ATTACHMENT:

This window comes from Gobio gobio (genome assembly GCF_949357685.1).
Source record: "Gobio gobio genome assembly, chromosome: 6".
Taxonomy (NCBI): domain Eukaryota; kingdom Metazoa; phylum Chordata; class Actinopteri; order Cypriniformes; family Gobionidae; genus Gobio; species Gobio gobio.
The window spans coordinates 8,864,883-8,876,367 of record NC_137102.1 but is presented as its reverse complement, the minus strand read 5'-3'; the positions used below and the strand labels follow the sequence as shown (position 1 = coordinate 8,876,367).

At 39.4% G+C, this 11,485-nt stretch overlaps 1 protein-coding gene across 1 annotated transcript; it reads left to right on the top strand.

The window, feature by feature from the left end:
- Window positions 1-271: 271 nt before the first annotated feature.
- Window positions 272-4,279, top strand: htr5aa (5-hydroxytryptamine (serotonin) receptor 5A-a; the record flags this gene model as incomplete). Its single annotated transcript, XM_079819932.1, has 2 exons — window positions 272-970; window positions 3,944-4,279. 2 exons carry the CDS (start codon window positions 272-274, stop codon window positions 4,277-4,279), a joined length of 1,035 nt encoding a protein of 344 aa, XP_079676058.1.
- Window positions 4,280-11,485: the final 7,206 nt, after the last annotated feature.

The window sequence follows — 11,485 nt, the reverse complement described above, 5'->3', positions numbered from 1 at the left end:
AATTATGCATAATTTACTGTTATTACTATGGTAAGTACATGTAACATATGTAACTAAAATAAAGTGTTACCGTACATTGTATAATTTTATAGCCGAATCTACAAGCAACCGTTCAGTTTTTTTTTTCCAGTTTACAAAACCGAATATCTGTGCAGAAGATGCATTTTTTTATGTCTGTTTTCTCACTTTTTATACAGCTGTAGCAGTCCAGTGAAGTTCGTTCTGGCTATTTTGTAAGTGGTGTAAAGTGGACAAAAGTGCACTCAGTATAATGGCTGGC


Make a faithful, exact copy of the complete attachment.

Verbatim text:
This window comes from Gobio gobio (genome assembly GCF_949357685.1).
Source record: "Gobio gobio genome assembly, chromosome: 6".
Taxonomy (NCBI): domain Eukaryota; kingdom Metazoa; phylum Chordata; class Actinopteri; order Cypriniformes; family Gobionidae; genus Gobio; species Gobio gobio.
The window spans coordinates 8,864,883-8,876,367 of record NC_137102.1 but is presented as its reverse complement, the minus strand read 5'-3'; the positions used below and the strand labels follow the sequence as shown (position 1 = coordinate 8,876,367).

At 39.4% G+C, this 11,485-nt stretch overlaps 1 protein-coding gene across 1 annotated transcript; it reads left to right on the top strand.

The window, feature by feature from the left end:
- Window positions 1-271: 271 nt before the first annotated feature.
- Window positions 272-4,279, top strand: htr5aa (5-hydroxytryptamine (serotonin) receptor 5A-a; the record flags this gene model as incomplete). Its single annotated transcript, XM_079819932.1, has 2 exons — window positions 272-970; window positions 3,944-4,279. 2 exons carry the CDS (start codon window positions 272-274, stop codon window positions 4,277-4,279), a joined length of 1,035 nt encoding a protein of 344 aa, XP_079676058.1.
- Window positions 4,280-11,485: the final 7,206 nt, after the last annotated feature.

The window sequence follows — 11,485 nt, the reverse complement described above, 5'->3', positions numbered from 1 at the left end:
AATTATGCATAATTTACTGTTATTACTATGGTAAGTACATGTAACATATGTAACTAAAATAAAGTGTTACCGTACATTGTATAATTTTATAGCCGAATCTACAAGCAACCGTTCAGTTTTTTTTTTCCAGTTTACAAAACCGAATATCTGTGCAGAAGATGCATTTTTTTATGTCTGTTTTCTCACTTTTTATACAGCTGTAGCAGTCCAGTGAAGTTCGTTCTGGCTATTTTGTAAGTGGTGTAAAGTGGACAAAAGTGCACTCAGTATAATGGCTGGC